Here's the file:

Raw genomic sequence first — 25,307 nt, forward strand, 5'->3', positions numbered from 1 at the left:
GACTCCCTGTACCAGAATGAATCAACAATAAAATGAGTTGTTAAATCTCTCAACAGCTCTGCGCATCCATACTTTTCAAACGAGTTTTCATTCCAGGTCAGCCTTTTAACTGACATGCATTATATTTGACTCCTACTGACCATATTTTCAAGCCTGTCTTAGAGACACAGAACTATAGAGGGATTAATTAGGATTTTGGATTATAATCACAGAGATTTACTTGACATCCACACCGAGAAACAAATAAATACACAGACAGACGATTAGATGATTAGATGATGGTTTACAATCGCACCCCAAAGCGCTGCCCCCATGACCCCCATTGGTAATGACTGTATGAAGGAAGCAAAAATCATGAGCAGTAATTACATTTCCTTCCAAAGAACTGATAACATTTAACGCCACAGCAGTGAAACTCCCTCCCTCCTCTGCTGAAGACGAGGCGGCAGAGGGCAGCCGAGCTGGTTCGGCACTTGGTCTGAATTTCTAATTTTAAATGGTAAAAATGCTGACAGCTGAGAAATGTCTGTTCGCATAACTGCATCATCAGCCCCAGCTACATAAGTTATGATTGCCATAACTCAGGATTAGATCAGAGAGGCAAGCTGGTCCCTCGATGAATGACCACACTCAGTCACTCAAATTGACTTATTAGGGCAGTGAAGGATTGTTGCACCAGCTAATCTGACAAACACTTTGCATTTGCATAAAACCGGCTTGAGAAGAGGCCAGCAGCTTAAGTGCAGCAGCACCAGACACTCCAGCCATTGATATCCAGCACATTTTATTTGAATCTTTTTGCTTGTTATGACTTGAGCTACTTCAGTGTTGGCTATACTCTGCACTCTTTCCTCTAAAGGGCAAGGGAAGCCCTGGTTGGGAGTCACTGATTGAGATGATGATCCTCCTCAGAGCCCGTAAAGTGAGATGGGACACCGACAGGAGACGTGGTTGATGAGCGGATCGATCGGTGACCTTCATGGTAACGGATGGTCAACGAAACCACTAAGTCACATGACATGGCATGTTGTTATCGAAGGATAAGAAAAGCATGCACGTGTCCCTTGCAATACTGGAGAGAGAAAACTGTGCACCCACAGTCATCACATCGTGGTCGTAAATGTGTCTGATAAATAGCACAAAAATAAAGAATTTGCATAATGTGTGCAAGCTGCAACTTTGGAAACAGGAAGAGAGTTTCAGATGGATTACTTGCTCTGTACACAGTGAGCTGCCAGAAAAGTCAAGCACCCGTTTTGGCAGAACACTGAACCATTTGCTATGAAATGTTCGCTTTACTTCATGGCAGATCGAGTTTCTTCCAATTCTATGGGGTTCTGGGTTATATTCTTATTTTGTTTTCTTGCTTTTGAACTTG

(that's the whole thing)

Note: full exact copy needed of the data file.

Raw genomic sequence first — 25,307 nt, forward strand, 5'->3', positions numbered from 1 at the left:
GACTCCCTGTACCAGAATGAATCAACAATAAAATGAGTTGTTAAATCTCTCAACAGCTCTGCGCATCCATACTTTTCAAACGAGTTTTCATTCCAGGTCAGCCTTTTAACTGACATGCATTATATTTGACTCCTACTGACCATATTTTCAAGCCTGTCTTAGAGACACAGAACTATAGAGGGATTAATTAGGATTTTGGATTATAATCACAGAGATTTACTTGACATCCACACCGAGAAACAAATAAATACACAGACAGACGATTAGATGATTAGATGATGGTTTACAATCGCACCCCAAAGCGCTGCCCCCATGACCCCCATTGGTAATGACTGTATGAAGGAAGCAAAAATCATGAGCAGTAATTACATTTCCTTCCAAAGAACTGATAACATTTAACGCCACAGCAGTGAAACTCCCTCCCTCCTCTGCTGAAGACGAGGCGGCAGAGGGCAGCCGAGCTGGTTCGGCACTTGGTCTGAATTTCTAATTTTAAATGGTAAAAATGCTGACAGCTGAGAAATGTCTGTTCGCATAACTGCATCATCAGCCCCAGCTACATAAGTTATGATTGCCATAACTCAGGATTAGATCAGAGAGGCAAGCTGGTCCCTCGATGAATGACCACACTCAGTCACTCAAATTGACTTATTAGGGCAGTGAAGGATTGTTGCACCAGCTAATCTGACAAACACTTTGCATTTGCATAAAACCGGCTTGAGAAGAGGCCAGCAGCTTAAGTGCAGCAGCACCAGACACTCCAGCCATTGATATCCAGCACATTTTATTTGAATCTTTTTGCTTGTTATGACTTGAGCTACTTCAGTGTTGGCTATACTCTGCACTCTTTCCTCTAAAGGGCAAGGGAAGCCCTGGTTGGGAGTCACTGATTGAGATGATGATCCTCCTCAGAGCCCGTAAAGTGAGATGGGACACCGACAGGAGACGTGGTTGATGAGCGGATCGATCGGTGACCTTCATGGTAACGGATGGTCAACGAAACCACTAAGTCACATGACATGGCATGTTGTTATCGAAGGATAAGAAAAGCATGCACGTGTCCCTTGCAATACTGGAGAGAGAAAACTGTGCACCCACAGTCATCACATCGTGGTCGTAAATGTGTCTGATAAATAGCACAAAAATAAAGAATTTGCATAATGTGTGCAAGCTGCAACTTTGGAAACAGGAAGAGAGTTTCAGATGGATTACTTGCTCTGTACACAGTGAGCTGCCAGAAAAGTCAAGCACCCGTTTTGGCAGAACACTGAACCATTTGCTATGAAATGTTCGCTTTACTTCATGGCAGATCGAGTTTCTTCCAATTCTATGGGGTTCTGGGTTATATTCTTATTTTGTTTTCTTGCTTTTGAACTTG